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I got several premade designs with my t-shirt startup purchase which were made by Airwaves, Dowling and Global and I had a terrible time heat pressing them and ruined several shirts due to one thing or another. The ones that did press sucessfully have since faded and cracked with less than 10 washings so that's my experience with screenprint and plastisol designs
Interesting. So you're saying that the plastisol transfers that you had made faded and cracked?

I wonder if this is related to what Lucy was saying in another thread about those type transfers needing a "glue" to be more durable:
http://www.t-shirtforums.com/showpost.php?p=31964&postcount=152
 

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There are specific inks that are good, better, best for transfers and that also goes for paper.

I'm talking specifically about transfers on light colored garments, but IF you do your research - find the best inks and the best paper. YES, you can put out a very professional product. Will it last as long as a screened shirt or screened transfer? YES. Will it fade? NO. Will it crack? NO.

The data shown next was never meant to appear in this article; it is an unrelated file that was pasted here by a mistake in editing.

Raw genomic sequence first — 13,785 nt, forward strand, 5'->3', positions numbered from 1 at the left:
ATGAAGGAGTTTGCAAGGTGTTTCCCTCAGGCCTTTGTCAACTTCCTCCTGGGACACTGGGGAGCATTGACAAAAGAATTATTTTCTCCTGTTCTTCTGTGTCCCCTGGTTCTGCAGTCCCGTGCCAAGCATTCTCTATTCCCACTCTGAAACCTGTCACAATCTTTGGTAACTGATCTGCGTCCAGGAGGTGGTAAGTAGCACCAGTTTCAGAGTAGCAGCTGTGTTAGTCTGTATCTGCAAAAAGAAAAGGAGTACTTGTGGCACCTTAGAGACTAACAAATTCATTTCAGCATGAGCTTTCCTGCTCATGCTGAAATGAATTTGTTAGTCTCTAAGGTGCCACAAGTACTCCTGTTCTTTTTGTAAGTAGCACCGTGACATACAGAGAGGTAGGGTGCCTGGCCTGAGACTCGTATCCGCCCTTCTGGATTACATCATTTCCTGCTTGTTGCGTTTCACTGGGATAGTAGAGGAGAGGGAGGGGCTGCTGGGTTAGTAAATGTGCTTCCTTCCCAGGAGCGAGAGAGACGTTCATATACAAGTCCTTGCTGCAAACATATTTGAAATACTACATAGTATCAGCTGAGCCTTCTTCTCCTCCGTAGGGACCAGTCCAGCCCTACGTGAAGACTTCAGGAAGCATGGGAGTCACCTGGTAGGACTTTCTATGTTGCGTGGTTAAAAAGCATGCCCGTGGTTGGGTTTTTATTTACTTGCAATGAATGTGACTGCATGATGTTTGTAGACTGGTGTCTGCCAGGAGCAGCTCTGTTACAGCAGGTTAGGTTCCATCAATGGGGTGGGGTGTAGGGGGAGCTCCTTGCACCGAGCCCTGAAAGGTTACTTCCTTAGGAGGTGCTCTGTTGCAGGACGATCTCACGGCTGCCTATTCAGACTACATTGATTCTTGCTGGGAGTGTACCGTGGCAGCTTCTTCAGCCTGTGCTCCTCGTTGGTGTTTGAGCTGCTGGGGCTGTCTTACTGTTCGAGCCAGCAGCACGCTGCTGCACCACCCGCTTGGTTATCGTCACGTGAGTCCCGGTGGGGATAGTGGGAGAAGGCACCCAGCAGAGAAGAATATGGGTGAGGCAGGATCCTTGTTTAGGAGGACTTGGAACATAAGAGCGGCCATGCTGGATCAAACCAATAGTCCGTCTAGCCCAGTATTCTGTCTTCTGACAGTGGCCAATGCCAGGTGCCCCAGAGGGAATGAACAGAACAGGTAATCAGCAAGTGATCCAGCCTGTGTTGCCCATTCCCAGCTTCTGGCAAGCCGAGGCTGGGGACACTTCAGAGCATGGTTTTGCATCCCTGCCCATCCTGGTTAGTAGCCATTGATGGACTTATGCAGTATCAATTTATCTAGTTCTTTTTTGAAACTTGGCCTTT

Now if you buy over the counter paper, just any OEM ink and apply with an iron? No, it's probably not going to be a professional job.
 

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[QUOTEInteresting. So you're saying that the plastisol transfers that you had made faded and cracked?
][/quote]

They sure did but these were the stock transfers they provided to practice with on the t-shirts included in the package. I sure was'nt impressed with the quality and would'nt use them for custom orders. I ordered the business kit from Transfer Express and got a lot of samples of their work and plan on pressing and testing their transfers and if all goes well, I will use them for custom orders on large orders. Price is too high for small runs but they do have neat designs. I also have learned a lot from browsing this forum and want to thank all the members for questions and answers. Great site!